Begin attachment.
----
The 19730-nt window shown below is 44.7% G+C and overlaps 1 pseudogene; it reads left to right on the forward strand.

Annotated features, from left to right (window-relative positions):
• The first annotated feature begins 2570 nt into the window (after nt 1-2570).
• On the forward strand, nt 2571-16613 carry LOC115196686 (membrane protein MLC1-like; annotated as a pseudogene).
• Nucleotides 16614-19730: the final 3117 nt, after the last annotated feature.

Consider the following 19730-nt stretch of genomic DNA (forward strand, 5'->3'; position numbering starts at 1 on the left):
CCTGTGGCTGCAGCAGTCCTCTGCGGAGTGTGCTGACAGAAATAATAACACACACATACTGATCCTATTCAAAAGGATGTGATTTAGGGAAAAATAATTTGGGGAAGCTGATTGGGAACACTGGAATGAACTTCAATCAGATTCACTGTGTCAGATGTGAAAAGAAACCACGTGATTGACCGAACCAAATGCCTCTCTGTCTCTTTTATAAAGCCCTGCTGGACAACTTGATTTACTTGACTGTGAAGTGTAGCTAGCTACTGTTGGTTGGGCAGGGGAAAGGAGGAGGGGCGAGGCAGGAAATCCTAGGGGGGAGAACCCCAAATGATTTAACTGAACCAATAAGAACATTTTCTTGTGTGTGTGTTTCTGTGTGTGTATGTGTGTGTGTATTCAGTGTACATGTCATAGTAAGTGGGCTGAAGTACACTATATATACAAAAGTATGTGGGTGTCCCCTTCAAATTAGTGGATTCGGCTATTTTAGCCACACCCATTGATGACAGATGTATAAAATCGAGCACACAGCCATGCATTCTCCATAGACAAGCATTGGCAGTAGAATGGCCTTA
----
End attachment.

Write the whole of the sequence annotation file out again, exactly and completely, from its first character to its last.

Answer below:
The 19730-nt window shown below is 44.7% G+C and overlaps 1 pseudogene; it reads left to right on the forward strand.

Annotated features, from left to right (window-relative positions):
• The first annotated feature begins 2570 nt into the window (after nt 1-2570).
• On the forward strand, nt 2571-16613 carry LOC115196686 (membrane protein MLC1-like; annotated as a pseudogene).
• Nucleotides 16614-19730: the final 3117 nt, after the last annotated feature.

Consider the following 19730-nt stretch of genomic DNA (forward strand, 5'->3'; position numbering starts at 1 on the left):
CCTGTGGCTGCAGCAGTCCTCTGCGGAGTGTGCTGACAGAAATAATAACACACACATACTGATCCTATTCAAAAGGATGTGATTTAGGGAAAAATAATTTGGGGAAGCTGATTGGGAACACTGGAATGAACTTCAATCAGATTCACTGTGTCAGATGTGAAAAGAAACCACGTGATTGACCGAACCAAATGCCTCTCTGTCTCTTTTATAAAGCCCTGCTGGACAACTTGATTTACTTGACTGTGAAGTGTAGCTAGCTACTGTTGGTTGGGCAGGGGAAAGGAGGAGGGGCGAGGCAGGAAATCCTAGGGGGGAGAACCCCAAATGATTTAACTGAACCAATAAGAACATTTTCTTGTGTGTGTGTTTCTGTGTGTGTATGTGTGTGTGTATTCAGTGTACATGTCATAGTAAGTGGGCTGAAGTACACTATATATACAAAAGTATGTGGGTGTCCCCTTCAAATTAGTGGATTCGGCTATTTTAGCCACACCCATTGATGACAGATGTATAAAATCGAGCACACAGCCATGCATTCTCCATAGACAAGCATTGGCAGTAGAATGGCCTTA